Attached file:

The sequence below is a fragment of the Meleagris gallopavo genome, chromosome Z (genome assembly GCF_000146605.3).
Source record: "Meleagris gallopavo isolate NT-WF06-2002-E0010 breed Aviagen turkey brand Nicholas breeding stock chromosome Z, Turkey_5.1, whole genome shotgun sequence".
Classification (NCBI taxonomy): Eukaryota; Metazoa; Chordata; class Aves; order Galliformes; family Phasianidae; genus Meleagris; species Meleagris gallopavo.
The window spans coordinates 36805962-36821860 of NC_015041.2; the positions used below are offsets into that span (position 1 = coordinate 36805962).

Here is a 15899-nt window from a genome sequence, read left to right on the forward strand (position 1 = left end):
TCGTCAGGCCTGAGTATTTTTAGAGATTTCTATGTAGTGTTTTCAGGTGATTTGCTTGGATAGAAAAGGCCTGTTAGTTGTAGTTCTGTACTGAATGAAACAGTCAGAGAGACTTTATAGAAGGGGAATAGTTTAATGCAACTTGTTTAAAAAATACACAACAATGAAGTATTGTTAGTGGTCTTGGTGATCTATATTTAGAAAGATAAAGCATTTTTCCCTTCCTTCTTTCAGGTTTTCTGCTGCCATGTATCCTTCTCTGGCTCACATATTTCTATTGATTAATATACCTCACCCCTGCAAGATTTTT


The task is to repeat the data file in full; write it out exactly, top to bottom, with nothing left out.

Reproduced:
The sequence below is a fragment of the Meleagris gallopavo genome, chromosome Z (genome assembly GCF_000146605.3).
Source record: "Meleagris gallopavo isolate NT-WF06-2002-E0010 breed Aviagen turkey brand Nicholas breeding stock chromosome Z, Turkey_5.1, whole genome shotgun sequence".
Classification (NCBI taxonomy): Eukaryota; Metazoa; Chordata; class Aves; order Galliformes; family Phasianidae; genus Meleagris; species Meleagris gallopavo.
The window spans coordinates 36805962-36821860 of NC_015041.2; the positions used below are offsets into that span (position 1 = coordinate 36805962).

Here is a 15899-nt window from a genome sequence, read left to right on the forward strand (position 1 = left end):
TCGTCAGGCCTGAGTATTTTTAGAGATTTCTATGTAGTGTTTTCAGGTGATTTGCTTGGATAGAAAAGGCCTGTTAGTTGTAGTTCTGTACTGAATGAAACAGTCAGAGAGACTTTATAGAAGGGGAATAGTTTAATGCAACTTGTTTAAAAAATACACAACAATGAAGTATTGTTAGTGGTCTTGGTGATCTATATTTAGAAAGATAAAGCATTTTTCCCTTCCTTCTTTCAGGTTTTCTGCTGCCATGTATCCTTCTCTGGCTCACATATTTCTATTGATTAATATACCTCACCCCTGCAAGATTTTT